EartH, Hackney, London
Monday, 27th May 2019
After an afternoon spent within the highly interesting confines of London Docklands Museum for the Lost Rivers of London exhibition, we arrive at the faded glamour of EartH (Evolutionary arts Hackney, in case you were wondering) in anticipation of what would be another band struck off my bucket list, in a venue I had never been in before. Win, win, win!
The venue is a former cinema with its seats removed, providing a spacious sloped and widely stepped area behind what would have been the front stalls, where seating was provided. With its decor in a very dilapidated state, an air of decay hung over the place. Thanks to my recently made friend Denis (Farcebook still has its uses) we had seats near the front, facing a medium-sized stage.
At this point I should tell you that approximately two hours before the gig I was afflicted with the familiar precursor to my old friend the migraine, when I suddenly found I could only clearly see one half of the CD case I was reading in Fopp. Neurofen (other pain killers are available) was duly purchased, and suitably dosed up, the onset of a thankfully mild headache was bearable enough that I went ahead with attending the gig.
Australian purveyors of deep thought set to music, The Necks have been in existence for some 30 or so years, and although I have occasionally come across their music, I have never immersed myself in any of their many releases. As The Necks tick a fair few of my boxes, which are rhomboid rather than four-square, I knew it would be a good idea to see them live, and as it is on the stage is where a band bares its soul for good or ill.
Just before 8:15pm Chris Abrahams, Lloyd Swanton, and Tony Buck walk on stage and after a brief introduction from double bass player Lloyd, gently push out their gleaming craft on the still, hushed waters of the audience’s palpable expectations. It was obvious from talking beforehand to those sat next to me, one of whom was attending his twelfth Necks performance, that something akin to a religious experience washes over the band’s many disciples, an audience built up over the years, firstly by word of mouth and latterly internet, a true cult! This ties up with what my good friend Jez was saying in his recent Gong review about music being the closest thing to religion for a lot of us, you reading this probably, and me writing it, certainly!
The Necks’ music contains themes as launch pads for lengthy improvisations, so no two shows will be the same, and they do not play, as such, pieces from their back catalogue, although having bought their latest CD, Body, at the gig, themes from that seem to have been used in the performance tonight, the subsequent improv taking it elsewhere.
The first piece lasted 35 minutes and was a gentle but insistent yet soothing mantra constructed on musical conversations between Chris’s piano, and Lloyd’s double bass, occasionally bowed, but mostly plucked. A word I tend to avoid in reviews is “cathartic”, as it has to be one of the most over-used descriptors in amateur scribbling, and I am as guilty as anyone, but (you knew there was “but” coming, didn’t you?) if ever it applies, it applies to this piece. Especially so given the somewhat delicate state of my misfiring synapses. I found myself getting lost in the intricacies of musical sentences started by one instrument and finished by another, and had I not looked at my watch when the piece started I would not have been able to say with any accuracy how long the piece had lasted, it could have been ten minutes or an hour. In the interval that followed, I noticed that the thrumming in my noggin had now subsided to a hardly noticeable level.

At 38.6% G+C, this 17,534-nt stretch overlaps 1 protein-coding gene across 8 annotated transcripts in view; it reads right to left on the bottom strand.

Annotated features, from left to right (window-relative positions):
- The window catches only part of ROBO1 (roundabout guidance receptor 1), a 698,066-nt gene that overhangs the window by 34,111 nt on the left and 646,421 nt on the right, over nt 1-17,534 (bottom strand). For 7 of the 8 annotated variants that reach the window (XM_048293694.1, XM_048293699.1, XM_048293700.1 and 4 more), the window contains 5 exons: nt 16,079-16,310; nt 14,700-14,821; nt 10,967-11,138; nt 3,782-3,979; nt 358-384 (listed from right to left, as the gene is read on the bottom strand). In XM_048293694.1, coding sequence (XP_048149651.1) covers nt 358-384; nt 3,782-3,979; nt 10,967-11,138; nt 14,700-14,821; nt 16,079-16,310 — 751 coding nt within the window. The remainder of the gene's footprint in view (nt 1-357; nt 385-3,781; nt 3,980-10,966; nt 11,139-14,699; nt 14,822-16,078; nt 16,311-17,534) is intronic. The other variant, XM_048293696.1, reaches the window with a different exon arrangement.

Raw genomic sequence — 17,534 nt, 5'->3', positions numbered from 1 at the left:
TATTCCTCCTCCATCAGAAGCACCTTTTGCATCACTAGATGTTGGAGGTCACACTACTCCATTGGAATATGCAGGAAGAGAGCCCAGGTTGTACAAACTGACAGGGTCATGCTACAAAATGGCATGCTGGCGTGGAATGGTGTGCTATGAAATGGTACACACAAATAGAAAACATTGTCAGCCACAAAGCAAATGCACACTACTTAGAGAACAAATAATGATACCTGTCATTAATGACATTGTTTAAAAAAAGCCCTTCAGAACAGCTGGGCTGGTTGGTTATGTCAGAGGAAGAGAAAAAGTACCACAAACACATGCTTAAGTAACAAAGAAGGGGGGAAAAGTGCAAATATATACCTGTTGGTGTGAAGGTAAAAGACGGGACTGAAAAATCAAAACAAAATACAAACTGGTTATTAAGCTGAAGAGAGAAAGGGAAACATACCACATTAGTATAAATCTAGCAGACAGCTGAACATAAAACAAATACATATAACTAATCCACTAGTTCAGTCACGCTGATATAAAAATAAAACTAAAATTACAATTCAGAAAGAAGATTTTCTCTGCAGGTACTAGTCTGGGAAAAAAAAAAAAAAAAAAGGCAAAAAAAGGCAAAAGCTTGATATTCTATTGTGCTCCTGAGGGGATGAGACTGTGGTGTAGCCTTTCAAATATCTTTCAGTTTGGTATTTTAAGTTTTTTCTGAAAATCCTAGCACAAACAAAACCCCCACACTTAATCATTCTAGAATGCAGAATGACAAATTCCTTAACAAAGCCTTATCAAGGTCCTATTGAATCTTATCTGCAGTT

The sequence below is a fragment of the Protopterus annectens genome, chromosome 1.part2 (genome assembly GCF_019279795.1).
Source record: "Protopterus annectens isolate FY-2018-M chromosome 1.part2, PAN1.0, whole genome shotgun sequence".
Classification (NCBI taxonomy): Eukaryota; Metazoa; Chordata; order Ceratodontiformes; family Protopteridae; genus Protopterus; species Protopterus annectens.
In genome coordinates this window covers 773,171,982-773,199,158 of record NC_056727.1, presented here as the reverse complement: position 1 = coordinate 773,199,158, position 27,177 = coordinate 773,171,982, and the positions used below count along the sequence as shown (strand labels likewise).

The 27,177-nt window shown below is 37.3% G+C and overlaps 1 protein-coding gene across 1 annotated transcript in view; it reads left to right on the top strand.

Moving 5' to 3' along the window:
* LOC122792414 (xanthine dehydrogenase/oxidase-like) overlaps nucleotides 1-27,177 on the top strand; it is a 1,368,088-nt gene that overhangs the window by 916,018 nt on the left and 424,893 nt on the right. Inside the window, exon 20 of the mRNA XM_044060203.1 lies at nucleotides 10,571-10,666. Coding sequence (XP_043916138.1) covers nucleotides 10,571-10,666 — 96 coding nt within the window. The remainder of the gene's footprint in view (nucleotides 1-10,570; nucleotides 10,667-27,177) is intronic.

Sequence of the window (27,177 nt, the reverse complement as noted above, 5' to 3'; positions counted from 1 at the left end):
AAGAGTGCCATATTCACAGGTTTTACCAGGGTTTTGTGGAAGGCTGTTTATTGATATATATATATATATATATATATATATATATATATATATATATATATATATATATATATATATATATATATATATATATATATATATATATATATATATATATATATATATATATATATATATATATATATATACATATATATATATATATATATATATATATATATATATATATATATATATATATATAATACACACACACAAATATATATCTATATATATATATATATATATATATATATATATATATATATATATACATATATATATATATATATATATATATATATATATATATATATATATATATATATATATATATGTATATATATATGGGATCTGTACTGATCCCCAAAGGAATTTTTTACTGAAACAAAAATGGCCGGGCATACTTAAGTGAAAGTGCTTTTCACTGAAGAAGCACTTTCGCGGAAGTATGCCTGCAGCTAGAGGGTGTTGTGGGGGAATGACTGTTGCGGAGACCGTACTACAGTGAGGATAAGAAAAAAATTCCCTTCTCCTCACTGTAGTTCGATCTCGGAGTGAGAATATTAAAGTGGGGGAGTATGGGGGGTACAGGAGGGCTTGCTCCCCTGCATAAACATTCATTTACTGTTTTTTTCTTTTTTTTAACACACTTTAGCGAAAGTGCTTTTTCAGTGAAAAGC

The band had played in Brighton the previous night, and Joe, the “dozen Necks gigs veteran”, and Denis had both been there too. Joe was rendered near speechless. I can see why! The power inherent in this music is transformative and you cannot help being affected by it.
After a twenty minute interval, the band return and launch into their second piece, a much harder hitting journey, where drummer Tony Buck comes into his own, driving the music with a propulsive rhythmic heft (oops, another review favourite!) that inspires Chris into chordal crashes, a sonic tsunami of controlled power hitting the metaphorical beaches of north-east London. I am glad they played the pieces in the order they did, I don’t think my head would have survived otherwise! In hindsight, as I have said, themes from the Body album appear, and it shows you the magic of this trio that the plentiful guitar on the album, played by Tony, is not missed in the slightest tonight.
The Necks play intellectual music, but with a beating heart often absent in the over-earnest emoting of some bands I could name, but won’t, obviously. Australia is not a place one normally associates with intellectualism, but it just goes to show that stereotyping is a lazy means of observation. If you get the chance, catch The Necks live, you will emerge slightly changed, and for the better.
By the way, by the time we caught the train home, my headache had largely gone, thankfully.
No set list as such, but…
Piece I – 35 minutes
~ Interval ~
Piece II – 40 minutes
Chris Abrahams – Grand Piano
Tony Buck – Drums, Shaker
Lloyd Swanton – Double Bass
Photos by Joe Richards, used with many thanks.